Discipline and Behavior

Basic Rules, Rights, and Responsibilities

Rules, Rights, and Responsibilities of Seattle Public Schools

Students Rights and Responsibilities Handbook

Students Rights and Responsibilities Overview Brochure

Discipline Reference Documents and Tools

Meaningful learning occurs in environments that are safe, welcoming, consistent, and predictable. When students are able to show up as their authentic selves, they feel valued, welcomed and safe in school, and are more likely to participate, stay in school, and learn. Significant increases in academic outcomes for students furthest from educational justice are possible when culturally responsive practices that build trusting relationships, engage students, and empower the voices of students, families, and community in meeting their needs are used.

Seattle Public Schools is committed to furthering cultural responsiveness that respects and values the diversity in schools and in classrooms across the district with an intentional focus on African American boys and teens. This commitment serves to guide decisions in promoting fair and equitable treatment for all.

A safe and welcoming environment is important in promoting a sense of belonging and supporting Seattle Excellence for each and every student. Safe and welcoming school climates include:

  • Educators that share an unconditional belief in the potential for excellence of every student they serve;
  • A vision that understands and acknowledges beliefs, values, rituals, and stories are wide-ranging within a school’s culture and climate;
  • Authentic relationships and interactions between students, families, community members, and staff;
  • Fair and equitable treatment that respects and values all students, families, community members, and staff;
  • Learning environments that are welcoming, safe, and accessible to all;
  • Surveys that examine school climate based on feedback from students, families, community members and staff;
  • Identity safe practices implemented for all students, parents/guardians, community members, and staff regardless of their social identities including but not limited to, race, ethnicity, gender identify, sexual orientation, social economic status, age, ability, citizenship, and body size/type.

An indicator of the successful provision of a safe and welcoming environment are students who feel comfortable speaking to school staff when in need. We understand that students may at times experience emotional and/or physical stressors that negatively impact their behavior. During these times, students are encouraged to share with a trusted adult. Staff are committed to supporting each student so that they are fully able to participate in the school day.

Sometimes additional counseling, support, and resources may be helpful. A number of community agencies offer assistance and information on health and human services available to King County residents. You can call 800-621-4636, or 211 for additional information.

The Seattle Public Schools Student Rights and Responsibilities sets forth the rules and regulations of Seattle Public Schools regarding student behavior. It is created in compliance with the requirements of state law and is aligned with the Seattle Public Schools Strategic Plan. It references sections of the Washington Administrative Code (WAC) that govern use of corrective responses (i.e., discipline, suspension, and expulsion) for any student by a school district.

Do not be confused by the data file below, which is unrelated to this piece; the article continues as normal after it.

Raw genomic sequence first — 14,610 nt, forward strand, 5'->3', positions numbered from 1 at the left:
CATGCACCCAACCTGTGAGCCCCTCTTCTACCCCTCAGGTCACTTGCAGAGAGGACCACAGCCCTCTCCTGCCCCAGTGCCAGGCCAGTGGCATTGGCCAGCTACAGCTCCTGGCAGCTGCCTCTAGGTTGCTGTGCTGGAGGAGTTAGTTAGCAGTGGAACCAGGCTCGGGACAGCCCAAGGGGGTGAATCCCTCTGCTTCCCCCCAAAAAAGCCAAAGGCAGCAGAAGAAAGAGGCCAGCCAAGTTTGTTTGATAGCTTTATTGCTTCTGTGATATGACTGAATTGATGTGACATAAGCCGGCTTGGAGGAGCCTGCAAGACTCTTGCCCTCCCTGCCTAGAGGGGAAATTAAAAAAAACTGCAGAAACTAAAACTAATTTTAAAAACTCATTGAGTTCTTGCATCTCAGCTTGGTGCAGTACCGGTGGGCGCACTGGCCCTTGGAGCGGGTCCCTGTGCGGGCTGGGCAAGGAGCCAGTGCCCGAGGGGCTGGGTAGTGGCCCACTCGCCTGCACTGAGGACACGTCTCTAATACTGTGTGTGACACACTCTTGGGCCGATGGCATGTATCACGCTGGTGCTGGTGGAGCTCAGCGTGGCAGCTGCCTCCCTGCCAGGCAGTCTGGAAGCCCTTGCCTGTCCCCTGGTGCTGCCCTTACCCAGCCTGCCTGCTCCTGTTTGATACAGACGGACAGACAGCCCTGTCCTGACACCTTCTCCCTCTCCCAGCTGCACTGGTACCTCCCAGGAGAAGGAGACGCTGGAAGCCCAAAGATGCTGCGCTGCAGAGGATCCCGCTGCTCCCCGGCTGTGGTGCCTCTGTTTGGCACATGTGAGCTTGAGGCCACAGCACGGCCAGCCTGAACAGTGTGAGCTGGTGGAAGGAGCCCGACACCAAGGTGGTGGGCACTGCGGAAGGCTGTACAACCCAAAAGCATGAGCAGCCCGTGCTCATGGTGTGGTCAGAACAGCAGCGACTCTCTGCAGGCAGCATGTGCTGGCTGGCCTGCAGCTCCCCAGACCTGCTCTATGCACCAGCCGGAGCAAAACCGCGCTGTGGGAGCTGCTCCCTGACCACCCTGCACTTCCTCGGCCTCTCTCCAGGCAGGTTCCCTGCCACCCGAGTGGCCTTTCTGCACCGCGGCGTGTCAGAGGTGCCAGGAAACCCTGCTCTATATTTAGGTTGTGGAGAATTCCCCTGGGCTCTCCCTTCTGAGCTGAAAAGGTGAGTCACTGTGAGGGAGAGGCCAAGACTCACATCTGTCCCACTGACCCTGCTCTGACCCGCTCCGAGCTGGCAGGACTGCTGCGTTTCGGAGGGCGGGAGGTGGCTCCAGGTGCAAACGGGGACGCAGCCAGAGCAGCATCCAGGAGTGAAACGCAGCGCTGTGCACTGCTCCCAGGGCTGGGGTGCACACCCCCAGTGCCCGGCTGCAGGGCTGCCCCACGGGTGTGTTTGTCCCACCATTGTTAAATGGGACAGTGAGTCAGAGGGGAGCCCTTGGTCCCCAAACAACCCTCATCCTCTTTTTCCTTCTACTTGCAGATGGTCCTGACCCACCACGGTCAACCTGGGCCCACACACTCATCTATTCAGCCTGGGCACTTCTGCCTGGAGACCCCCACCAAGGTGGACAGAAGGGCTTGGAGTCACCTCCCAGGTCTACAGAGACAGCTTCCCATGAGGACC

The foundation of Seattle Public Schools’ discipline policy is one of prevention, by establishing a safe and welcoming environment that includes shared school-wide behavioral expectations and a common language co-created by students, families, educators, administrators, district staff, and volunteers within a Tier 1 systems framework. Discipline procedures and strategies aim to maximize instructional time and reduce out of classroom and school consequences for behavior.

Seattle Public Schools recognizes:

  • There is racial disproportionality in disciplinary responses within the district;
  • Each situation involving discipline may be complex with underlying factors that requires staff to understand the function of students’ behaviors;
  • Students, parents, and guardians have a right to be active partners in providing input prior to the school engaging in the disciplinary decision-making process.
  • Those involved with the disciplinary decision-making process should consider mitigating and extenuating factors; and
  • There is an undeniable negative impact on student engagement and graduation rates when exclusionary practices have been used.

Student Rights

As a member of the school community, students have the right to:

  • A safe and welcoming school and classroom based on co-created expectations that promote identity safety and celebrate you being your authentic self;
  • A quality education with high expectations and appropriate support that includes equitable access to culturally responsive content, high-quality instruction, services, resources, and extracurricular activities;
  • Access a high-quality education;
  • Be treated with respect and dignity;
  • Experience visibility and representation of your culture in your school’s staff and throughout the curriculum;
  • Be listened to and have your voice heard;